MIA director Gaia Tridente on “a new starting point” for the Italian market

Gaia Tridente

As MIA (Mercato Internazionale Audiovisivo) gets underway in Rome today, TBI’s Richard Middleton talks to the market’s director Gaia Tridente about what attendees can expect from the event and how it is evolving to support the content producers of tomorrow.

Let’s focus on scripted first. Italian series are going from strength to strength – what can attendees working in drama expect from MIA this year? And tell us about some of the highlights on the unscripted side.

Unscripted and scripted are not part of the main editorial focus in this year’s MIA. The past edition was mainly divided into two big areas of content. This year we are working specifically on drama series, feature films, documentaries and animation.

Both scripted and unscripted become bigger in this way as, for example, we have included a new section on animation, which is a big sister of scripted. For unscripted, we are bringing factual entertainment into the program with panels and a showcase of a talent show. Rescheduling MIA’s agenda in this way, we are trying to give value to any kind of format and genre. This was my real starting point, to understand the needs of the industry professionals and producers working on a show or a feature film and the needs of platforms and networks who need to have the best series. In terms of scripted and unscripted we are working on all the fields of this ecosystem to deliver the best for our audience.

My Brilliant Friend

The co-production market and pitching forums have become a key part of MIA – how important are initiatives like this in the current production climate?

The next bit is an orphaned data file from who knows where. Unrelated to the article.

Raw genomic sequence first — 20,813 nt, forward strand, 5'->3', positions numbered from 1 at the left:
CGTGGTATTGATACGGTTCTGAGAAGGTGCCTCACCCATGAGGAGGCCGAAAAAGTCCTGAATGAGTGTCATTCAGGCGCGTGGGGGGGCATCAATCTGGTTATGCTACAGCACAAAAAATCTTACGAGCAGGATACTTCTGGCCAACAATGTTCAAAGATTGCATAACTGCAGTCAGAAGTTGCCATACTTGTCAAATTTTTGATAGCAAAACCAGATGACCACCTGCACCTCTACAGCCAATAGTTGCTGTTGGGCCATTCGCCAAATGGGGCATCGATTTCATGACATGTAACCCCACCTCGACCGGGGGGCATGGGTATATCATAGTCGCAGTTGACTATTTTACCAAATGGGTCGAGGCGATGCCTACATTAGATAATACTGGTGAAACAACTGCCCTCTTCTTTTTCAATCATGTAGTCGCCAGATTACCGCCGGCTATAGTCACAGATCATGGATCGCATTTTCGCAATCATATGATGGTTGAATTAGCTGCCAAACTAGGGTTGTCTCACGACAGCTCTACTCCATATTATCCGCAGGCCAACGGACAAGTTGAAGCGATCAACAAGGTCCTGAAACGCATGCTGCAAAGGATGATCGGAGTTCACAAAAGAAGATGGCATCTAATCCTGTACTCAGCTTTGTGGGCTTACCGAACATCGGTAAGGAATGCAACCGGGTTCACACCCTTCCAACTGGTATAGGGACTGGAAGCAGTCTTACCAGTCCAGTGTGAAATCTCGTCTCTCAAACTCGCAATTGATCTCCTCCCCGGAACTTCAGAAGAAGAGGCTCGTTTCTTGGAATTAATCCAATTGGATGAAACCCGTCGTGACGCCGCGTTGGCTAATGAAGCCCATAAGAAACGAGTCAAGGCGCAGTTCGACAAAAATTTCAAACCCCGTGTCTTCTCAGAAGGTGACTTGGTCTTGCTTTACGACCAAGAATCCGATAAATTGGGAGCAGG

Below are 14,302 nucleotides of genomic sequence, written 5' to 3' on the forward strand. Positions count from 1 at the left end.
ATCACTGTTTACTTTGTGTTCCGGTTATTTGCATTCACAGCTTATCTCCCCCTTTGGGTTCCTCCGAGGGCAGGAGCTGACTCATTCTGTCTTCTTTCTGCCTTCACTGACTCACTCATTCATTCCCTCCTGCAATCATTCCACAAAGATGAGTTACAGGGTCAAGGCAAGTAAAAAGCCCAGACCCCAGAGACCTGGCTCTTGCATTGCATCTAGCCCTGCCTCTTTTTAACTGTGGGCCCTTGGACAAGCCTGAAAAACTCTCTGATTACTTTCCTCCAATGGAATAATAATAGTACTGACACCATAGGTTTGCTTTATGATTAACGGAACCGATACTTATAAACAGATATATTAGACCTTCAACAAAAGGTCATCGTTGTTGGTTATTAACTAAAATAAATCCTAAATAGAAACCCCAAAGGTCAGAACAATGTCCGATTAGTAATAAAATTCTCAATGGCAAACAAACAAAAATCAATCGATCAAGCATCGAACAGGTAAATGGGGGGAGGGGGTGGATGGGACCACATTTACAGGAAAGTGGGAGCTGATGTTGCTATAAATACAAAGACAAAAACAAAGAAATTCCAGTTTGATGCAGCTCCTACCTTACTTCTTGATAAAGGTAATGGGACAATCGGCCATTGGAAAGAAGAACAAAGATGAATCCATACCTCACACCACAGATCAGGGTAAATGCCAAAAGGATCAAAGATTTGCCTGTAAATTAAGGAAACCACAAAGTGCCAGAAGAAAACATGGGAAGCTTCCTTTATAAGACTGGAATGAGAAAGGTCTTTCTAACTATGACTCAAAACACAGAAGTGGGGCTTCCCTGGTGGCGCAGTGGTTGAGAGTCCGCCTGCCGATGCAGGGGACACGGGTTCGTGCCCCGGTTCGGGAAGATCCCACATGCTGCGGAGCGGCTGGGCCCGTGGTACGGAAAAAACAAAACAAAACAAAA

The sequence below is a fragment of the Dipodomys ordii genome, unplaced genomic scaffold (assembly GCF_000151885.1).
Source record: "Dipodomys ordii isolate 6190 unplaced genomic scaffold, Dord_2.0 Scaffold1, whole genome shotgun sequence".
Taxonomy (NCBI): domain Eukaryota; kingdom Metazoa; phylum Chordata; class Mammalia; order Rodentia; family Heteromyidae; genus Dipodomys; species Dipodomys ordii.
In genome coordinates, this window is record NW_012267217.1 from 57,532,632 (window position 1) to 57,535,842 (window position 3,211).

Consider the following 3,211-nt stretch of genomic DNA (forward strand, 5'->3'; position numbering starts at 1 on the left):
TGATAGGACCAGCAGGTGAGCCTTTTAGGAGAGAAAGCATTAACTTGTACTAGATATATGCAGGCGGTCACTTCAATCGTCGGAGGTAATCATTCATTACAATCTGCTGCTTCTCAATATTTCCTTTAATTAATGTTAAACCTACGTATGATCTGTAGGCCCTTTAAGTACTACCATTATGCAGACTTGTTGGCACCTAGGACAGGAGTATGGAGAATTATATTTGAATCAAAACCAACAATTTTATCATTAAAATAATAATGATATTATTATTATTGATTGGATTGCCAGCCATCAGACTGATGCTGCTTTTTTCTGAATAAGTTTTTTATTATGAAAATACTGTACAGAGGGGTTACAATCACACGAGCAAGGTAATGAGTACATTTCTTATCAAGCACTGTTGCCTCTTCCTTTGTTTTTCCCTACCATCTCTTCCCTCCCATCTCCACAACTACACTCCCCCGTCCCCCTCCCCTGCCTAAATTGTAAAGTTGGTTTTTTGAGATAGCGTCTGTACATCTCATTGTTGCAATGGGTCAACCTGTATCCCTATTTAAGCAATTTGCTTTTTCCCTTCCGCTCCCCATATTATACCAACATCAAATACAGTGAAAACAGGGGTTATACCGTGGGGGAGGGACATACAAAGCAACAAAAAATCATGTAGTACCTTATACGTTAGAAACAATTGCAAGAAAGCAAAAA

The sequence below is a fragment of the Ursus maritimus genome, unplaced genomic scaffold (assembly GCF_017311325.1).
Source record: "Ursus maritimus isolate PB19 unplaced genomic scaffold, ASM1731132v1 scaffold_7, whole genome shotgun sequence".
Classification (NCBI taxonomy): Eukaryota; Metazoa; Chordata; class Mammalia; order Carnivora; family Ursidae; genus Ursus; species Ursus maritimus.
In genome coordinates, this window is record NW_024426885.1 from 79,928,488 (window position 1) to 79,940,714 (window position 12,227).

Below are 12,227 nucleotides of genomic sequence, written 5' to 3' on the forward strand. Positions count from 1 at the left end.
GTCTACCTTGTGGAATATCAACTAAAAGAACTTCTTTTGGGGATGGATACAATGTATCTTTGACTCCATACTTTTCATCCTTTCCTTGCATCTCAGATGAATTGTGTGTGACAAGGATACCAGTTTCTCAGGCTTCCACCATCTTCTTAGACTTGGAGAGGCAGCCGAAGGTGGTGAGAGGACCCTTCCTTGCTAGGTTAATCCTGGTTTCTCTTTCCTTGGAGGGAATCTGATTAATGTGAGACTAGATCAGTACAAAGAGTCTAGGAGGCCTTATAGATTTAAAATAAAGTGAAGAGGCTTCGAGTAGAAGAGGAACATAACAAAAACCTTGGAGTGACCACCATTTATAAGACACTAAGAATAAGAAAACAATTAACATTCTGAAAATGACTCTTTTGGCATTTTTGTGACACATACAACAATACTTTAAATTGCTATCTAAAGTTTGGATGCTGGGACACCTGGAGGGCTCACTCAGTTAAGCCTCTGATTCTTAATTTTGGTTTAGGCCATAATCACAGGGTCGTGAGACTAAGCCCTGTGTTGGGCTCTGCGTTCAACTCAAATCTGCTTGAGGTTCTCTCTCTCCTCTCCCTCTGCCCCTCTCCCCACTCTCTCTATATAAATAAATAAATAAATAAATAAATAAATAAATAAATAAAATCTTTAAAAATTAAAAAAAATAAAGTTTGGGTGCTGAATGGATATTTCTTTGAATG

This year, our attention went into including more global countries, for example more African countries specifically in the animation section. We also have a significant presence of international platforms which is also a reflection of their interest in the Italian industry as a whole. The Italian industry is more global compared to some years ago. One of the best examples is My Brilliant Friend released by HBO, a real local show distributed internationally. The big new Apple show about Enzo Ferrari produced by Steven Knight is also a good example of what Italian industry can do. MIA is an opportunity to celebrate Italian industry.

In terms of co-production, we have the ambition to be a big hub for producers to discover new content and new IP. This year, we started a partnership with Comic Con, for example, with the idea to open up to new IP coming from comics to create an opportunity for producers. We created a pitching forum for comic authors with rights still available to understand how MIA can support this segment.

A major part of MIA is focused on co-production but we also have specific activities for buyers. In this edition we have opened the MIA Buyers Club. A brand new initiative that includes company line up presentations, market screenings, showcases only open to buyers.

You also have several content showcases planned, with categories including ‘What’s Next Italy’, ‘Greenlit’ and ‘Italian Animation Showcase’. How does this program support Italian and international producers?

We have a full line up of Italian content showcases and MIA is actually the most important showcase for Italian shows and films. We will show titles that are now in development, in production or post production. Some of them are also available for national rights and there is space for acquisitions.